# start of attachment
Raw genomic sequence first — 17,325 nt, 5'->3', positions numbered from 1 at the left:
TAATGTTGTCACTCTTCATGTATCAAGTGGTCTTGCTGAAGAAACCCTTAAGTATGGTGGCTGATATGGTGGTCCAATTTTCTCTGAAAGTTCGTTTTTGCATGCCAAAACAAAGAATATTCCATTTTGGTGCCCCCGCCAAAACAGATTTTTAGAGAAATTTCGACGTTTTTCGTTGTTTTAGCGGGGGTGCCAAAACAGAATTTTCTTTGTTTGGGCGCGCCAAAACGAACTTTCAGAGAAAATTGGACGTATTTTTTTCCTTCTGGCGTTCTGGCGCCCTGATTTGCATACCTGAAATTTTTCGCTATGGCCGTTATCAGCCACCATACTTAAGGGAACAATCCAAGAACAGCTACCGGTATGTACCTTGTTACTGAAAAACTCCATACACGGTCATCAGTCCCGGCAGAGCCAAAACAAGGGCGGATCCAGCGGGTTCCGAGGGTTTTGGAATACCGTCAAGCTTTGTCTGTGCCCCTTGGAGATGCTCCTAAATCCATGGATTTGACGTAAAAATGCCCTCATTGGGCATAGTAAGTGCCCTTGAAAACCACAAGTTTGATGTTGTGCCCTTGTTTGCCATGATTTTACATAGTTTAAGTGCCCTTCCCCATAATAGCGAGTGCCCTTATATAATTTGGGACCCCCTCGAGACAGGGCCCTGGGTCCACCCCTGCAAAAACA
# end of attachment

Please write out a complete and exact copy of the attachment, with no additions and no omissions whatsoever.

Raw genomic sequence first — 17,325 nt, 5'->3', positions numbered from 1 at the left:
TAATGTTGTCACTCTTCATGTATCAAGTGGTCTTGCTGAAGAAACCCTTAAGTATGGTGGCTGATATGGTGGTCCAATTTTCTCTGAAAGTTCGTTTTTGCATGCCAAAACAAAGAATATTCCATTTTGGTGCCCCCGCCAAAACAGATTTTTAGAGAAATTTCGACGTTTTTCGTTGTTTTAGCGGGGGTGCCAAAACAGAATTTTCTTTGTTTGGGCGCGCCAAAACGAACTTTCAGAGAAAATTGGACGTATTTTTTTCCTTCTGGCGTTCTGGCGCCCTGATTTGCATACCTGAAATTTTTCGCTATGGCCGTTATCAGCCACCATACTTAAGGGAACAATCCAAGAACAGCTACCGGTATGTACCTTGTTACTGAAAAACTCCATACACGGTCATCAGTCCCGGCAGAGCCAAAACAAGGGCGGATCCAGCGGGTTCCGAGGGTTTTGGAATACCGTCAAGCTTTGTCTGTGCCCCTTGGAGATGCTCCTAAATCCATGGATTTGACGTAAAAATGCCCTCATTGGGCATAGTAAGTGCCCTTGAAAACCACAAGTTTGATGTTGTGCCCTTGTTTGCCATGATTTTACATAGTTTAAGTGCCCTTCCCCATAATAGCGAGTGCCCTTATATAATTTGGGACCCCCTCGAGACAGGGCCCTGGGTCCACCCCTGCAAAAACA